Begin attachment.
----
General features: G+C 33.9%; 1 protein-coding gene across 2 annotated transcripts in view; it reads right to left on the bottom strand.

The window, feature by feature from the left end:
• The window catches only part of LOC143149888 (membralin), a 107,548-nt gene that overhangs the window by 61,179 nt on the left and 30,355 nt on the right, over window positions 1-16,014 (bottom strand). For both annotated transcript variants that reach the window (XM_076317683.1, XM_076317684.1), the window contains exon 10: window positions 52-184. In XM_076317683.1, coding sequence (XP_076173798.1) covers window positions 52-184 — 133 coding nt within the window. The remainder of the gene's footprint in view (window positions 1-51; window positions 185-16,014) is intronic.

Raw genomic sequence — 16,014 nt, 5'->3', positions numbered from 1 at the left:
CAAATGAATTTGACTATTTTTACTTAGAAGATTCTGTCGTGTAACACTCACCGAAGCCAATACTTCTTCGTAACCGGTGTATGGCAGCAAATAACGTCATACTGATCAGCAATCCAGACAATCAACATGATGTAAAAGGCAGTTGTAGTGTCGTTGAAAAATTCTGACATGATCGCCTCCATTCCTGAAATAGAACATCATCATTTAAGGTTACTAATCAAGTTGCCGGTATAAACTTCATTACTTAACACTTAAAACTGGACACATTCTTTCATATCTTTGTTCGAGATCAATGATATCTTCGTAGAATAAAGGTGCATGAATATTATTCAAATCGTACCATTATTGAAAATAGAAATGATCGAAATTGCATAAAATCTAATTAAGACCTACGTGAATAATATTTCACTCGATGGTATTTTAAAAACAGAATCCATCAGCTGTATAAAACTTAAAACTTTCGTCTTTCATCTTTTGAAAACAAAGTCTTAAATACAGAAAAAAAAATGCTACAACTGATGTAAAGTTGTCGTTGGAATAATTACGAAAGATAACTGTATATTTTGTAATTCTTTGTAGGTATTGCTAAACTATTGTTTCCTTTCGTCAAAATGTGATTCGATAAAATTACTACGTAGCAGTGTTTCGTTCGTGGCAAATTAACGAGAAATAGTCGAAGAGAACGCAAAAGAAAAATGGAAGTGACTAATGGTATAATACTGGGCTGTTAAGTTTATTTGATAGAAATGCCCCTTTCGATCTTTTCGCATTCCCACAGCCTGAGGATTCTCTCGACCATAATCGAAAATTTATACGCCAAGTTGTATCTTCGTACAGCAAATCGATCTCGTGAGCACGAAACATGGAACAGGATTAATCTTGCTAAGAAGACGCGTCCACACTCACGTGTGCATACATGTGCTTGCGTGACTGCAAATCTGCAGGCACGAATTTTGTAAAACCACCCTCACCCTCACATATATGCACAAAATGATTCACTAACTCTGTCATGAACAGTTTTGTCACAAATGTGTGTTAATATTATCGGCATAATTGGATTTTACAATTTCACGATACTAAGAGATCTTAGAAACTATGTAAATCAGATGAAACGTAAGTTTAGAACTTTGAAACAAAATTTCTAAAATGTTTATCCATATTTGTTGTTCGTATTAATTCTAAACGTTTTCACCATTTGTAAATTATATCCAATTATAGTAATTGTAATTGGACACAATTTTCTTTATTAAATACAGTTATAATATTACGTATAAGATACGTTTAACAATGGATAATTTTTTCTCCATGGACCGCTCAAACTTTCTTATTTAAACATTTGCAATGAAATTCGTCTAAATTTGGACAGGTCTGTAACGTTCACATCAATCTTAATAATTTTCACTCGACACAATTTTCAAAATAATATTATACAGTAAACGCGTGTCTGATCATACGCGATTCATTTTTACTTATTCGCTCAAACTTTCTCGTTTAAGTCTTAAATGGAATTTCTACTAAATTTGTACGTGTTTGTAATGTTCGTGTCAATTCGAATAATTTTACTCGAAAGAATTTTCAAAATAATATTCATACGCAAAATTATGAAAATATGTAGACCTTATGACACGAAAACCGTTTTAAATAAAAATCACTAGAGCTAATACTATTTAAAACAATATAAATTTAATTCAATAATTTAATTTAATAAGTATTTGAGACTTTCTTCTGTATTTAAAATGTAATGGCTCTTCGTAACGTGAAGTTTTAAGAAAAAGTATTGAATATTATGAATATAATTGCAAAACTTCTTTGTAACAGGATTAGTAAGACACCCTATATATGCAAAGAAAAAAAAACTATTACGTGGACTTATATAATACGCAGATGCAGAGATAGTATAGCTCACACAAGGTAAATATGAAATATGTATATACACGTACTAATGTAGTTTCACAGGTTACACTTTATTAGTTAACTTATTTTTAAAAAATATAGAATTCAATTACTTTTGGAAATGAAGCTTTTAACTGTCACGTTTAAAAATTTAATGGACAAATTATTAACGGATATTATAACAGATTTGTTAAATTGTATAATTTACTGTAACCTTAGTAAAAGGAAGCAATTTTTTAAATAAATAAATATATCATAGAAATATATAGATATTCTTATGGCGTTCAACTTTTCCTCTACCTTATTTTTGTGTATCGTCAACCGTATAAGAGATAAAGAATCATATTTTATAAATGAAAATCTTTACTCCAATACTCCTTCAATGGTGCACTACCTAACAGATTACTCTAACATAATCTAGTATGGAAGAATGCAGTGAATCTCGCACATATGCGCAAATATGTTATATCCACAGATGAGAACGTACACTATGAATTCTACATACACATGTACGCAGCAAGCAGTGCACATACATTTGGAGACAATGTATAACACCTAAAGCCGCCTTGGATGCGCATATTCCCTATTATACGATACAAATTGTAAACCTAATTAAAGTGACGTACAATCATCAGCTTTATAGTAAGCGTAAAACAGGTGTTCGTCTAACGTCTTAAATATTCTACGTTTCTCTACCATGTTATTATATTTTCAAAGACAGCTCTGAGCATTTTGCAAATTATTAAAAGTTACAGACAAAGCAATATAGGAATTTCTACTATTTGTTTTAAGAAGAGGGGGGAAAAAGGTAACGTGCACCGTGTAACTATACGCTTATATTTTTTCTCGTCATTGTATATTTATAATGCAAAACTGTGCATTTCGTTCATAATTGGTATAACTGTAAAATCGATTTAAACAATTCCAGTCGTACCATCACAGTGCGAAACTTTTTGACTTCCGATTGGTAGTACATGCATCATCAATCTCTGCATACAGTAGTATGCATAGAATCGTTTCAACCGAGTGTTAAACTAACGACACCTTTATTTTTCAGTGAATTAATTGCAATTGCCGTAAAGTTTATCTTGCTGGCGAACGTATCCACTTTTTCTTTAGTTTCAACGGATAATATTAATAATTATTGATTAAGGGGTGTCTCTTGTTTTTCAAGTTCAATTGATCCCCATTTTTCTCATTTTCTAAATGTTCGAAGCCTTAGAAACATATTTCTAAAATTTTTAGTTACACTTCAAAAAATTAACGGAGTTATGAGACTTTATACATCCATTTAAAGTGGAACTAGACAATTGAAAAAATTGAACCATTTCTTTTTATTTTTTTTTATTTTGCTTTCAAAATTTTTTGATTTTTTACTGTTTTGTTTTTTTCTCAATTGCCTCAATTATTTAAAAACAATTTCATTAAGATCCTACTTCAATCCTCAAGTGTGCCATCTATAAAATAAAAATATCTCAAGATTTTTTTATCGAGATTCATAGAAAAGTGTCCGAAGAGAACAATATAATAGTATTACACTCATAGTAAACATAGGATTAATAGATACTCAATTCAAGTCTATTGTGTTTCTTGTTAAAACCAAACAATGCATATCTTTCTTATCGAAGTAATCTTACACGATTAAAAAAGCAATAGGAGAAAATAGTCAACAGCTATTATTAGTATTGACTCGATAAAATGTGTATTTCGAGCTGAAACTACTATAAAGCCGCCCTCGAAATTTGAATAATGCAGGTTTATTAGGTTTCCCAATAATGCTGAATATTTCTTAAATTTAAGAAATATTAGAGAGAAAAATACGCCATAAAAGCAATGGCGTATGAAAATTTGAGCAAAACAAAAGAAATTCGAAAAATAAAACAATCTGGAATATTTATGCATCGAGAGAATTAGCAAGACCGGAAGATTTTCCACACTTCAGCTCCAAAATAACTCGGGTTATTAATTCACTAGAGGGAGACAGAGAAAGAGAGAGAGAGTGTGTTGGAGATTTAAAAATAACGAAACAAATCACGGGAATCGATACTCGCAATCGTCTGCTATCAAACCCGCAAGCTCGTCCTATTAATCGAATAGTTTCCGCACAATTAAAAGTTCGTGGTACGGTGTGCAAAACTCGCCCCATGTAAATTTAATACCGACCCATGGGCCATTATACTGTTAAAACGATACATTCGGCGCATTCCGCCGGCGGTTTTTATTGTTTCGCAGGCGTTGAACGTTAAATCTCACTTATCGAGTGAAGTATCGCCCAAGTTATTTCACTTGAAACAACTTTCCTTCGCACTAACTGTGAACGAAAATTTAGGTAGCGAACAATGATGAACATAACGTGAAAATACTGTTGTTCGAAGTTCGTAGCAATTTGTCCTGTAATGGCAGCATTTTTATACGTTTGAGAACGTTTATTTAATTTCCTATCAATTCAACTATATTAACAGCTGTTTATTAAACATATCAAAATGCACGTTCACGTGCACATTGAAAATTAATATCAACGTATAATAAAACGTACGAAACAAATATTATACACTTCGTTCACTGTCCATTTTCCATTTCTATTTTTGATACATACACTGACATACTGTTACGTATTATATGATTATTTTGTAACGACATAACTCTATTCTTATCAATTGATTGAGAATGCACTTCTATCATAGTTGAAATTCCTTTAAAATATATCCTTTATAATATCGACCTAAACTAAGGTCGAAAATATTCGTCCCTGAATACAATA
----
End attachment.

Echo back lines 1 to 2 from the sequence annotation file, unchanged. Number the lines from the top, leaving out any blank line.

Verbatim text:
General features: G+C 33.9%; 1 protein-coding gene across 2 annotated transcripts in view; it reads right to left on the bottom strand.

The window, feature by feature from the left end: